At the technology level it is usually implemented with proprietary technology for the message broker, which is expensive to buy, and requires scarce and equally expensive personnel to use. The distributed nature of the solution necessarily creates multiple points of failure – which can be mitigated through careful design to maximize runtime decoupling – and one central point of failure in the integration broker. Performance issues are also a potential problem; poor application partitioning can create excessively high volumes of messages, and some use cases can be impacted through high network latency. The Message Bus Architecture is a viable solution, but it is not a trivial implementation.
The Service Oriented Architecture is a refinement on the Message Bus Architecture. The advance with this architecture is the realization that many large granularity functions are automated in the enterprise in multiple places.
Many of our applications will do reporting, most applications will implement a user interface, most will concern themselves with security, and most will implement some form of business logic, and so on. The Service Oriented Architecture posits that the applications should be refactored and these pieces of functionality should be removed from the applications and implemented as a single ‘service’ which can be invoked at runtime. So, for example, reporting becomes a responsibility of the Information Delivery service, which might be implemented through a data warehouse, the user interface might be delegated to a portal service, the security functions will be implemented by an authentication and authorization service, and business logic perhaps by a business rules service.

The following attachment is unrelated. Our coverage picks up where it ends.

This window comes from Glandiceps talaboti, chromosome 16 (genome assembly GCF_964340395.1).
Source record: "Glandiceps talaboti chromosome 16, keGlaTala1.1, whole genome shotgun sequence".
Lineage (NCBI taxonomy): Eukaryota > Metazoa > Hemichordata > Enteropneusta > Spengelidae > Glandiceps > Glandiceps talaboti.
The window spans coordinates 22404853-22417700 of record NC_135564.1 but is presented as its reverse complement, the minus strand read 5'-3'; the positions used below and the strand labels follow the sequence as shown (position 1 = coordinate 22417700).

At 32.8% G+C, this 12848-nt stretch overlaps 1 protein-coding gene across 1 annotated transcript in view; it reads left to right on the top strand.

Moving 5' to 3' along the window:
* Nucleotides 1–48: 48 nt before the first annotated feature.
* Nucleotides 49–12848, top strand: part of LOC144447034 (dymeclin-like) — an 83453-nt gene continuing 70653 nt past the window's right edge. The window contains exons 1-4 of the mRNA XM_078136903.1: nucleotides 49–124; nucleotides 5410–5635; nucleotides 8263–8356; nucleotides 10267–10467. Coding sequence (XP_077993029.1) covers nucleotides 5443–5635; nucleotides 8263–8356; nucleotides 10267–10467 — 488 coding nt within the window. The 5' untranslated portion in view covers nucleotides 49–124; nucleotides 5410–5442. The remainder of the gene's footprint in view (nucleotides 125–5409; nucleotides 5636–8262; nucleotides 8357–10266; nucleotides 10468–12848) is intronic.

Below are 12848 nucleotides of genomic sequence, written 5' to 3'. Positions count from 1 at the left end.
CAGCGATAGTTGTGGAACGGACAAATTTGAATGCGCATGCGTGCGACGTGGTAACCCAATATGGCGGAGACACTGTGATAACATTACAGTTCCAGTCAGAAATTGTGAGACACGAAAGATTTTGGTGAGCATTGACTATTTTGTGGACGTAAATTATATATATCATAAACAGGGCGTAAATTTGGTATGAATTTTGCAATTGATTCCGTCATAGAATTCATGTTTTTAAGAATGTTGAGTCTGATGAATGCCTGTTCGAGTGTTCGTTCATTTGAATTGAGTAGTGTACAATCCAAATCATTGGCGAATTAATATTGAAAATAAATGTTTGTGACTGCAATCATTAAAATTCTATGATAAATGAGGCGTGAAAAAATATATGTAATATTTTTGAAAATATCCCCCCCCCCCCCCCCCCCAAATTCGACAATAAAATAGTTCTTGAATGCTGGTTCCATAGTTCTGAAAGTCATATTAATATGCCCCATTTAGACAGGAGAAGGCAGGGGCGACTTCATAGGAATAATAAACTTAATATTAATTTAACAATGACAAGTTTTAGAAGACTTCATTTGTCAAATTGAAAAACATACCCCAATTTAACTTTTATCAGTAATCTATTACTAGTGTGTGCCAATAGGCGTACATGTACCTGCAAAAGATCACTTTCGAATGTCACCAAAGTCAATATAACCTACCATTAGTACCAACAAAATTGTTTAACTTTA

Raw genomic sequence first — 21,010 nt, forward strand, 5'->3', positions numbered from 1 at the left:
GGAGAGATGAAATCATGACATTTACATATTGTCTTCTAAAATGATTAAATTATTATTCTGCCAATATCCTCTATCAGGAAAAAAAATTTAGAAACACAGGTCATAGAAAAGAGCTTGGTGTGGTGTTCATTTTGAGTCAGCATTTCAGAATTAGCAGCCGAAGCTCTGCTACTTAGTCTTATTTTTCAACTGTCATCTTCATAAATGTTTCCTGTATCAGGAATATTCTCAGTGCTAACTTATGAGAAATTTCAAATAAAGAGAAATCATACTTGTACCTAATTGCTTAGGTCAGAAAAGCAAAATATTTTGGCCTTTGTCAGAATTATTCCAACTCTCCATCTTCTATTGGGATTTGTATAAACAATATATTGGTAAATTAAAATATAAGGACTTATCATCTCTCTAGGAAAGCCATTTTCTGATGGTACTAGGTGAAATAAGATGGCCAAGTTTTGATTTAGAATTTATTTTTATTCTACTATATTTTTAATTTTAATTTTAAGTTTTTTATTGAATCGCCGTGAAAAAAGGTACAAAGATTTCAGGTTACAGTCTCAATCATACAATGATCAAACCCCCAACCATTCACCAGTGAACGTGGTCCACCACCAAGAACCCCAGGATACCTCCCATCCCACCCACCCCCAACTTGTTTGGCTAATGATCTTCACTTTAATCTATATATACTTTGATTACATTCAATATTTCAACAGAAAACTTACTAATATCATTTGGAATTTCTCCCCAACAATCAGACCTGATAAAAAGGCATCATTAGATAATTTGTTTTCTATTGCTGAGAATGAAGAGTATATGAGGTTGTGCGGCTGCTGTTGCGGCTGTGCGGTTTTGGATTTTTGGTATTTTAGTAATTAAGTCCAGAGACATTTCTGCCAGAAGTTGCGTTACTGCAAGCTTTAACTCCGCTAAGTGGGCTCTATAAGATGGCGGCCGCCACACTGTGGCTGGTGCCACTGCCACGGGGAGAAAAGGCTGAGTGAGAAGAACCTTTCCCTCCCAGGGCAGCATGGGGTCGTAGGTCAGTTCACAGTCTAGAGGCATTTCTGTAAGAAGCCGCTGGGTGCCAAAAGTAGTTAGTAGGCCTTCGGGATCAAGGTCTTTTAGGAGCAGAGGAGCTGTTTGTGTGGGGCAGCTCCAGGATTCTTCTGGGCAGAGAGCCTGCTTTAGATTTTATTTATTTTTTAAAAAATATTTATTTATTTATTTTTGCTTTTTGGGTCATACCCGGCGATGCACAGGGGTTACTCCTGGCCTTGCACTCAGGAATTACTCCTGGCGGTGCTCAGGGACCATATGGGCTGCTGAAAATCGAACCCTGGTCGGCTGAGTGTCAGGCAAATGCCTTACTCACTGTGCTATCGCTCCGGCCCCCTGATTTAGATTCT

The likely candidates for service orientation tend to be business neutral, in part because these functions appear repeatedly across the application inventory. The trade off of creating a service is that we have potentially created runtime-coupling between the service and the invoking application, and consequently created a point of failure. The benefit is the reduction of redundant functionality, and its central control and unification.
Taken to a logical extreme Service Orientation will allow applications to divest themselves of the responsibility for security, business logic, workflow and presentation, leaving very little beyond data store and configuration. Service Orientation can be implemented in a messaging environment using a broker, however this is not a requirement. Much of the current literature confuses the implementation technology with the concept, especially where the implementation technology is Web services.
The Orchestrated Web-Service Architecture
The latest technology trend is Web services. Web services are positioned to become the open standards based implementation of the Message Bus Architecture. Where applications currently communicate with the Message Bus using a vendor proprietary adaptor we will have a standard Web service interface instead.
Where the Message Bus Architecture performs message routing using a proprietary extensional routing – or orchestration – tool, or using intentional publish/subscribe logic, the web-service architecture will use the corresponding web service standard, at present BPEL4WS. Where the Message Bus Architecture implements guaranteed delivery through proprietary queuing mechanisms such as IBM-MQSeries and others, the Web service architecture will use upcoming standards such as HTTP-R or Web services reliable messaging.